The New Zealand dollar rose to a two-week high as gains in equity markets and commodities such as crude oil helped underpin currencies linked to global growth such as the kiwi and the Australian dollar.
The kiwi rose to 72.28 US cents as at 8am in Wellington, having earlier touched a 2-week high of 72.48 cents, from 72.12 cents late yesterday.
The trade-weighted index edged up to 77.38 from 77.29.
New Zealand currency (file picture).
Stocks on Wall Street and in Europe were broadly stronger overnight while crude oil climbed to a 15-month high, helping lift the CRB Index of 19 commonly traded commodities by 0.5 per cent.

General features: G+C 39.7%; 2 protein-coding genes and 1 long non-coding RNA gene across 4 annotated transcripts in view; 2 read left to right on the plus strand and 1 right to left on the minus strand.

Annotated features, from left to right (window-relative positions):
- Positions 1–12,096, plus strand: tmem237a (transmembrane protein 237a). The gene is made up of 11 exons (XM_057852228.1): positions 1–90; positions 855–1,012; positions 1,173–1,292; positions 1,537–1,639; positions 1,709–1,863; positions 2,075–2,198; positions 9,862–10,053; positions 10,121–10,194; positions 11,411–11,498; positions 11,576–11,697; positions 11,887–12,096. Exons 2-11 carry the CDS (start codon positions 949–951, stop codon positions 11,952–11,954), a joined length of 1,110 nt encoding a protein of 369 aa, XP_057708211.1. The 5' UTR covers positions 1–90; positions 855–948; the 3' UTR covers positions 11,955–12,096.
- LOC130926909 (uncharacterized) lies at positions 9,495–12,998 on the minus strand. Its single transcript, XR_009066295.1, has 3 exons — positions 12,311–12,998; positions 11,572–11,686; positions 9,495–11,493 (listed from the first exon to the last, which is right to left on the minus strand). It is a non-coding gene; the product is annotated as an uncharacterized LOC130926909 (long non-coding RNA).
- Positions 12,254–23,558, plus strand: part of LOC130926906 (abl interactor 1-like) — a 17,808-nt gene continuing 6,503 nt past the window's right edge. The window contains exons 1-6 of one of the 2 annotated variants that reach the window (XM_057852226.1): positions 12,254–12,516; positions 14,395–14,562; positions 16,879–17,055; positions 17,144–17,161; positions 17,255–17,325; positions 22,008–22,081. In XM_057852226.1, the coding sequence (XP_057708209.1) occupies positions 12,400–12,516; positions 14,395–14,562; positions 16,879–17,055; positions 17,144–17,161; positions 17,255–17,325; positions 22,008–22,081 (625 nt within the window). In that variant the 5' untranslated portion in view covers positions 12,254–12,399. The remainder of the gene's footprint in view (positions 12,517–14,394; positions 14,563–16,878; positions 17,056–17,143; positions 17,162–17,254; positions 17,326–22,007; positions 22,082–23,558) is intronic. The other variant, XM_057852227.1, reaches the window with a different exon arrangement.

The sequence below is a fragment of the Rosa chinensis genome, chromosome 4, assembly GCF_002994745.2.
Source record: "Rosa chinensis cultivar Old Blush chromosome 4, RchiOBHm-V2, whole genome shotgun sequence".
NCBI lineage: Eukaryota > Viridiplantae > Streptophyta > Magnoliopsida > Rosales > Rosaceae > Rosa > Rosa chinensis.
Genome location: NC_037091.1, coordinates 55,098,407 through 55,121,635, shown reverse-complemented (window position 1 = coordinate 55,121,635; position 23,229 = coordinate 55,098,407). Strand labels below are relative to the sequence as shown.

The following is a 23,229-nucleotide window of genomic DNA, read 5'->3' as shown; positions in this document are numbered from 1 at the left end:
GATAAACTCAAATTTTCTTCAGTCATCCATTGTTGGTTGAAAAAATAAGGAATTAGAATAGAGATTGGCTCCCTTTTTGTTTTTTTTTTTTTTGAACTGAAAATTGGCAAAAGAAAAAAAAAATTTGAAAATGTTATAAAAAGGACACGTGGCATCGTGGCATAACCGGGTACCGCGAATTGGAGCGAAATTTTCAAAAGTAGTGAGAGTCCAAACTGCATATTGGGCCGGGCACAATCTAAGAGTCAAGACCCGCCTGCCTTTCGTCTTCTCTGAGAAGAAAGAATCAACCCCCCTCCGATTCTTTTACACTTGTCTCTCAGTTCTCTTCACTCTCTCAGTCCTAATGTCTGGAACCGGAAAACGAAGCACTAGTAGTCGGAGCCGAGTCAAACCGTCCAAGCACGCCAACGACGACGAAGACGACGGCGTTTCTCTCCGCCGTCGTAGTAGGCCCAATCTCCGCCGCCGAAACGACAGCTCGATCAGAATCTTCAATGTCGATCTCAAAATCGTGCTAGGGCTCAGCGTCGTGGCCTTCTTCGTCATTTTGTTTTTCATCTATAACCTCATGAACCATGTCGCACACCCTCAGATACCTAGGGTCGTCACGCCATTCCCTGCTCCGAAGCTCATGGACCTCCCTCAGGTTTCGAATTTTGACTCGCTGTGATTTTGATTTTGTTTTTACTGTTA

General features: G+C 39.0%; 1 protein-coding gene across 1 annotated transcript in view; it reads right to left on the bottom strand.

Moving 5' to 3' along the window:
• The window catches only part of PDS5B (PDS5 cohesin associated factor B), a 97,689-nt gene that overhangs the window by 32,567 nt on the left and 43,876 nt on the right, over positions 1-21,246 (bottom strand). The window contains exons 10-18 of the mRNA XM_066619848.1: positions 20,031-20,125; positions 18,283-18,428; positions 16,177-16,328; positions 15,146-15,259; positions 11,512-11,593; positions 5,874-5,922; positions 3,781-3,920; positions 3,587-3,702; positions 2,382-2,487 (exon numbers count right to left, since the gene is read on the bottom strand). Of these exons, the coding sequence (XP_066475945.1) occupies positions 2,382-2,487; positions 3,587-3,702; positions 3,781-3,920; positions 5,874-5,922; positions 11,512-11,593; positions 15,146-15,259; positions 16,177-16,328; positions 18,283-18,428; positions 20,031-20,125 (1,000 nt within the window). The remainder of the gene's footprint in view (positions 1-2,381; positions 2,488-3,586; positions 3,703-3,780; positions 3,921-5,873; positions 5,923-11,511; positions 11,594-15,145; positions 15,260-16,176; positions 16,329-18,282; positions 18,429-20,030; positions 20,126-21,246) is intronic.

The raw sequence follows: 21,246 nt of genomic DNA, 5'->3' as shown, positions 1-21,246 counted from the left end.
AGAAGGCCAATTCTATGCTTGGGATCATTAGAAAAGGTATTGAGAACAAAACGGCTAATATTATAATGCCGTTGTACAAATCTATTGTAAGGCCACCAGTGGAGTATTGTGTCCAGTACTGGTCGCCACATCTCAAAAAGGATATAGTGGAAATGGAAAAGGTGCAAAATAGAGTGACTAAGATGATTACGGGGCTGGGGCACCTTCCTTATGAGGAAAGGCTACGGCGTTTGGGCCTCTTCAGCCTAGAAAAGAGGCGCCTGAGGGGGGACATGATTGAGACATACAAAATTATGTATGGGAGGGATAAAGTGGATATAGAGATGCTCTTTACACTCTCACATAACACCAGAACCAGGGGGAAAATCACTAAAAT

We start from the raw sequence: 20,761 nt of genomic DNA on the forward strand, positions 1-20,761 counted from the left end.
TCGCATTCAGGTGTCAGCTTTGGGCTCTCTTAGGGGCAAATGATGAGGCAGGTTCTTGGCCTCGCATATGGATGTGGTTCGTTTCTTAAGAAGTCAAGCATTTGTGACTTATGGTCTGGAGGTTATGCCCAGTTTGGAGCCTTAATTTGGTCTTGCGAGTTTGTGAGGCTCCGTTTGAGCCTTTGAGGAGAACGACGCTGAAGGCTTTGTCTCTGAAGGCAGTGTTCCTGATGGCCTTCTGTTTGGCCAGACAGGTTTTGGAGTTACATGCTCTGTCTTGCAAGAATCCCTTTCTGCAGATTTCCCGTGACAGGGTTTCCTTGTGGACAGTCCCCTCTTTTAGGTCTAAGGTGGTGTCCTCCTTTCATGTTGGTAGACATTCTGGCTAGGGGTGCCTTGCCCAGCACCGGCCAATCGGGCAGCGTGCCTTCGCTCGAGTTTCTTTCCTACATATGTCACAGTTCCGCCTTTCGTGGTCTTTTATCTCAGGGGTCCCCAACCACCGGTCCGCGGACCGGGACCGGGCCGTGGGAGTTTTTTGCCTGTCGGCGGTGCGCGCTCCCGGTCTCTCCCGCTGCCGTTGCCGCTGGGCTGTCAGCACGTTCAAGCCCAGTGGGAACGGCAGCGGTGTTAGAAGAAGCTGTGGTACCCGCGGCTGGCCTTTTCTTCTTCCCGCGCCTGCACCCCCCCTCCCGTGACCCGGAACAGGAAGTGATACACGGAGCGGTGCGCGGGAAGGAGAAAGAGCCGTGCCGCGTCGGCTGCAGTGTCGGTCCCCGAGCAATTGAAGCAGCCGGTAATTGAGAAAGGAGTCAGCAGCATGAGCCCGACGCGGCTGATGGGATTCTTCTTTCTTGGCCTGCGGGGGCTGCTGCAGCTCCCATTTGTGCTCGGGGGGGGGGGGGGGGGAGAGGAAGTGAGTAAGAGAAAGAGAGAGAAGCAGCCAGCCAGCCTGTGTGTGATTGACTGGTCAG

Meanwhile, the Federal Reserve said in its Beige Book regional survey that economic activity in the US "continued to expand during the reporting period from late August to early October," and outlooks in most districts were "positive".
"Most equity markets gained, as did oil, helping pro-risk currencies the Australian dollar and the New Zealand dollar rise further," said Westpac's Imre Speizer.
Mr Speizer said a break above 72.30-72.40 US cents, which was a technically significant level, "would have bullish implications for the days ahead".
The kiwi has gained this week after stronger-than-expected third-quarter inflation figures suggested a cut in interest rates expected from the Reserve Bank next month may be the last in its easing cycle.
The kiwi dollar fell to 93.60 Australian cents from 94.02 cents late, edged up to 58.88 British pence from 58.71 pence, it rose to 65.86 euro cents from 65.66 cents, fell to 74.73 yen from 74.87 yen and rose to 4.8668 yuan from 4.8615 yuan.